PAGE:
The comparison of shipping water to Luna to shipping river water by truck to "the top of the mountains where the river comes from" is a nonanalogous analogy. Luna is not where volatiles come from. It is a place where they could be put to good use. The top of mountains is not a place where there is any specified use for water. Certainly water is necessary for industry. It will be necessary on Mars where it will need to be recycled because digging it out of the permafrost is more difficult than pumping it from an Earthly river to Earthly industry. The Martian polar caps probably hold down some liquid water where it flows beneath the cap to the edge of the ice cap and serves as the source of water for the lower latitude permafrost. However, the vast majority of Martian water is frozen. A Mars colony will recycle water and Luna will recycle water. The motivation on Luna will just be more intense. In "Equipment for autonomous growth" Frontiersman wrote: "By the time we are done with our analysis this economy and its technology will likely be radically different both from the traditional frontier town and from the modern technology with which we are familiar." With nothing more specific than that, readers should take on faith that the network of industrial processes supplying each other will be fully closed. If Frontiersman can swallow that, why does he have problems with Luna recycling water and using only a small amount of imports for anything other than expansion? It certainly seems more reasonable to get water out of Mars' gravity well than out of Earth's, and on Luna volatiles should be as valuable as gold. Why then does Frontiersman refer to my specific suggestions for Luna-Mars trade as "some hand-waving"?--Farred 07:14, 10 March 2010 (UTC)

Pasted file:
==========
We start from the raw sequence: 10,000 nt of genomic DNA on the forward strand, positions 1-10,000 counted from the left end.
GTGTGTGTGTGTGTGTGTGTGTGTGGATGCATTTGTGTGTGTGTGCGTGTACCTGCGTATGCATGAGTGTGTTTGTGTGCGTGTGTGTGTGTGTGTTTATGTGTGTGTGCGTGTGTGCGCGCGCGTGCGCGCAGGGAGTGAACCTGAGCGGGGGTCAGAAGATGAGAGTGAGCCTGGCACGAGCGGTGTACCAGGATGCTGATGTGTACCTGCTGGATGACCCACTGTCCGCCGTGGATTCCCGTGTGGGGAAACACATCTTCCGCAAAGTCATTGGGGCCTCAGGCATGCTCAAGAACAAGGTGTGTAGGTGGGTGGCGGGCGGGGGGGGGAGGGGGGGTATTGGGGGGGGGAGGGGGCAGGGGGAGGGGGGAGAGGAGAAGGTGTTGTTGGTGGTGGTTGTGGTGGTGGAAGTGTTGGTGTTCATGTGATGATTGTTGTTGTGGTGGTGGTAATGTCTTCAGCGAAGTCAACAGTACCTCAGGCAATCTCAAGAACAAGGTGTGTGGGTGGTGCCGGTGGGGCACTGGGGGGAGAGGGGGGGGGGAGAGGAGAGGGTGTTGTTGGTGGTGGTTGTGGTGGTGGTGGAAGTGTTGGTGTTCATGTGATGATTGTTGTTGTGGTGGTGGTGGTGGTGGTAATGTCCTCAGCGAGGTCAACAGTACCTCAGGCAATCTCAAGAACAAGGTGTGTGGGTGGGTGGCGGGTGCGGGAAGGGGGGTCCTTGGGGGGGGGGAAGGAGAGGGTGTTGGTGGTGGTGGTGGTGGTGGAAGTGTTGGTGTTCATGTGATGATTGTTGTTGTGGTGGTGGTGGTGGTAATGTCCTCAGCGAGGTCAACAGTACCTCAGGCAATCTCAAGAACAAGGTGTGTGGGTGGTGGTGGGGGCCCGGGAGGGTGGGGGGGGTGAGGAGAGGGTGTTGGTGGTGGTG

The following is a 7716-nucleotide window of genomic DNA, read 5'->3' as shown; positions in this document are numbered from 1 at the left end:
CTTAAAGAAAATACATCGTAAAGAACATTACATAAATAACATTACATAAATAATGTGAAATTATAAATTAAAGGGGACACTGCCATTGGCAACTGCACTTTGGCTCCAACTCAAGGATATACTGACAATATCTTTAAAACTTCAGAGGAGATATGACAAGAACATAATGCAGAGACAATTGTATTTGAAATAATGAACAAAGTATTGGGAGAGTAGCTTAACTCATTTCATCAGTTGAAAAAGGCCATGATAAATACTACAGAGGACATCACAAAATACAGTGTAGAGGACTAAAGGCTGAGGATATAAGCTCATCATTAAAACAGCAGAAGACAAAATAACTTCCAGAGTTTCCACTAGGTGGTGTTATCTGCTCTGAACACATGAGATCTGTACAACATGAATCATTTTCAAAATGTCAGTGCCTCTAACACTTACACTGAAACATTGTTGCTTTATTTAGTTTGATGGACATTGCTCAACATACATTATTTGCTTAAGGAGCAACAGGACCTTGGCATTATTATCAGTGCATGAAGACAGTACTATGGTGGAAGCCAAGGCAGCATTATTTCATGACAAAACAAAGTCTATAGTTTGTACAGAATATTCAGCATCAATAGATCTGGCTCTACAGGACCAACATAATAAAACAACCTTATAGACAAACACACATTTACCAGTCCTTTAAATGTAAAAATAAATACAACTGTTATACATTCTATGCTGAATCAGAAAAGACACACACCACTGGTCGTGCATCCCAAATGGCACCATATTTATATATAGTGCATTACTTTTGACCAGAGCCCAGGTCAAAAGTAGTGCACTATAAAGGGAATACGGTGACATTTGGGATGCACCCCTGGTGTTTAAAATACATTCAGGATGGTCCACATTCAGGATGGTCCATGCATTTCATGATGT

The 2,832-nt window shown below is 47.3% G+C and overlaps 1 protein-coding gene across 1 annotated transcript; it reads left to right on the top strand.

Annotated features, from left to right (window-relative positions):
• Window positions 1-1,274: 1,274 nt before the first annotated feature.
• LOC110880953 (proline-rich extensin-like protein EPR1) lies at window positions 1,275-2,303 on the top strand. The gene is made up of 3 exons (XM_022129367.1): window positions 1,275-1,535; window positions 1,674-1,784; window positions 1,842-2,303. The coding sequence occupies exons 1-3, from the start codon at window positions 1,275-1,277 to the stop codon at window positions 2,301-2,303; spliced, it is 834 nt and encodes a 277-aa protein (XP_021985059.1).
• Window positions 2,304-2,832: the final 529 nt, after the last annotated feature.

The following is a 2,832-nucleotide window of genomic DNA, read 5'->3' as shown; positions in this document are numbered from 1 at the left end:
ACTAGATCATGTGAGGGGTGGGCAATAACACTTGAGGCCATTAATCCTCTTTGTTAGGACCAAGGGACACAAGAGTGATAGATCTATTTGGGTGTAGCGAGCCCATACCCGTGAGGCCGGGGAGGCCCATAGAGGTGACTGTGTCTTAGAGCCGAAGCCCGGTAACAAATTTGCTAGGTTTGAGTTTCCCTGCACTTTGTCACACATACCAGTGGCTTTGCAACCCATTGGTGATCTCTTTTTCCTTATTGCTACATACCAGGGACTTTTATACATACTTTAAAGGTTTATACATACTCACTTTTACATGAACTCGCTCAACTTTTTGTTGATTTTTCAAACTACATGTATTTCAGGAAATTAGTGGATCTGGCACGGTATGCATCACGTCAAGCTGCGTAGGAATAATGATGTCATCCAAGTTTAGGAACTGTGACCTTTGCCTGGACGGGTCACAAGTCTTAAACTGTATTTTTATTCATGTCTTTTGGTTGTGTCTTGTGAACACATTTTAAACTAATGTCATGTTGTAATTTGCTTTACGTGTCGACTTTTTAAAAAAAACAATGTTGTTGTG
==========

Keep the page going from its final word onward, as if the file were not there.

If the volatiles are "as valuable as gold" industry certainly won't be able to afford to operate on Luna. There is no such thing as 100% recycling technology. The expense and not recycling was the point of my water-truck analogy. And the closed-loop of operations and inputs/outputs needed for a self-sufficient economy has nothing to do with recycling, they are two very different concepts. Raw materials simply have to be available, they are not product, the closed loops have only to do with tooling and workers skills and the lowered efficiency that comes from less division of labor. BTW "Luna could potentially ship containers of liquid oxygen into low Earth orbit so that the cost of getting reaction mass in LEO would be greatly reduced" is a point and you should add it to the article (you might want to rephrase it to clarify though). Frontiersman 16:00, 10 March 2010 (UTC)

Golden Mars scenario

The Golden Mars scenario paragraph seem to fit better in Interplanetary commerce or Earth-Mars Trade. How about keeping a more vague mining business strategy here in this article and moving the detailed gold business to one of the other articles? -- Rfc 21:10, 24 February 2010 (UTC)

It's an example for financial strategy, and financial strategy is a crucial part of colonization strategy. No money, no colony. It may well be that finance should have its own article, summarized in this one. It's about far more than commerce and trade, it's about exploring what the finances of a colony would be like and how one designs a colony based on financial constraints (with the Golden Mars scenario just being an example of such financial constraints). Frontiersman 02:23, 25 February 2010 (UTC)
It's not the only possible example, BTW. We could have "The Hacker Scenario" based on a bunch of computer programmers resettling on Mars and selling their services or code back on earth in exchange for the imports they need. Again the trade and finances are quite central to the colonization strategy that the hackers would pursue (e.g., how self-sufficient they'd have to be would be based on what imports they could afford). Frontiersman

Examples are very good for understanding, so I fully agree with you having examples in Marspedia. The more in number, the better. The more detailed, the better. What I mean is, we can use the wiki technology (links, categories, etc.) for better structuring. The article is already pretty long, which is fine so far, but it will grow even more. The strategy thing is a really big topic. So, how about creating an own article for each example, for instance Golden Mars scenario? This allows to create many more examples, each in its own article, but neatly linked to each other and to Colonization strategy and vice versa. All the example articles may then be in category:colonization business models, which I am creating right now.-- Rfc 19:51, 25 February 2010 (UTC)